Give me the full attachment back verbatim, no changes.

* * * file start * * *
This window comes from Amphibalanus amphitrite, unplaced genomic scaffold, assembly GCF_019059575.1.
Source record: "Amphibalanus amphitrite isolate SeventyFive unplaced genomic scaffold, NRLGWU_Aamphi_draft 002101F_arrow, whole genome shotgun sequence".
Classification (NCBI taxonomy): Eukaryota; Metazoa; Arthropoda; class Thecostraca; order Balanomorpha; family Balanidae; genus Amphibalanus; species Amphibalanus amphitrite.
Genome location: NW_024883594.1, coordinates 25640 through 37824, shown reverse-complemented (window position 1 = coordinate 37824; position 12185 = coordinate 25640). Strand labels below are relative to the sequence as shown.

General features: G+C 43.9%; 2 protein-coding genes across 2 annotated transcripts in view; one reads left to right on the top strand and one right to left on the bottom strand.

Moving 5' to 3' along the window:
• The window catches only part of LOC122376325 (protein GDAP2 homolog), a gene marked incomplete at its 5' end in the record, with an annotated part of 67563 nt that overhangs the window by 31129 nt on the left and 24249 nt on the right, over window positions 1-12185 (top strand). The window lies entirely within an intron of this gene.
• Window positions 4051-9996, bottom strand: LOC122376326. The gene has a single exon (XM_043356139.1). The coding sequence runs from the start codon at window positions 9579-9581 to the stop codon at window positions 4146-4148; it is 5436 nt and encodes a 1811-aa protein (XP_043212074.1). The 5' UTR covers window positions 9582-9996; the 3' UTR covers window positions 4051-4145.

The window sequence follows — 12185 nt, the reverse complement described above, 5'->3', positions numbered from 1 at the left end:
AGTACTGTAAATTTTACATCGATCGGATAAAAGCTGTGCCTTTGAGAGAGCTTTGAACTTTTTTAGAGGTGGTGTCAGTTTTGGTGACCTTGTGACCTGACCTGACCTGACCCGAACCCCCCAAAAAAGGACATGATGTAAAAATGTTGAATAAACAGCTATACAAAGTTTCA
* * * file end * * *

This window comes from Amphibalanus amphitrite, unplaced genomic scaffold, assembly GCF_019059575.1.
Source record: "Amphibalanus amphitrite isolate SeventyFive unplaced genomic scaffold, NRLGWU_Aamphi_draft 002101F_arrow, whole genome shotgun sequence".
Classification (NCBI taxonomy): Eukaryota; Metazoa; Arthropoda; class Thecostraca; order Balanomorpha; family Balanidae; genus Amphibalanus; species Amphibalanus amphitrite.
Genome location: NW_024883594.1, coordinates 25640 through 37824, shown reverse-complemented (window position 1 = coordinate 37824; position 12185 = coordinate 25640). Strand labels below are relative to the sequence as shown.

General features: G+C 43.9%; 2 protein-coding genes across 2 annotated transcripts in view; one reads left to right on the top strand and one right to left on the bottom strand.

Moving 5' to 3' along the window:
• The window catches only part of LOC122376325 (protein GDAP2 homolog), a gene marked incomplete at its 5' end in the record, with an annotated part of 67563 nt that overhangs the window by 31129 nt on the left and 24249 nt on the right, over window positions 1-12185 (top strand). The window lies entirely within an intron of this gene.
• Window positions 4051-9996, bottom strand: LOC122376326. The gene has a single exon (XM_043356139.1). The coding sequence runs from the start codon at window positions 9579-9581 to the stop codon at window positions 4146-4148; it is 5436 nt and encodes a 1811-aa protein (XP_043212074.1). The 5' UTR covers window positions 9582-9996; the 3' UTR covers window positions 4051-4145.

The window sequence follows — 12185 nt, the reverse complement described above, 5'->3', positions numbered from 1 at the left end:
AGTACTGTAAATTTTACATCGATCGGATAAAAGCTGTGCCTTTGAGAGAGCTTTGAACTTTTTTAGAGGTGGTGTCAGTTTTGGTGACCTTGTGACCTGACCTGACCTGACCCGAACCCCCCAAAAAAGGACATGATGTAAAAATGTTGAATAAACAGCTATACAAAGTTTCA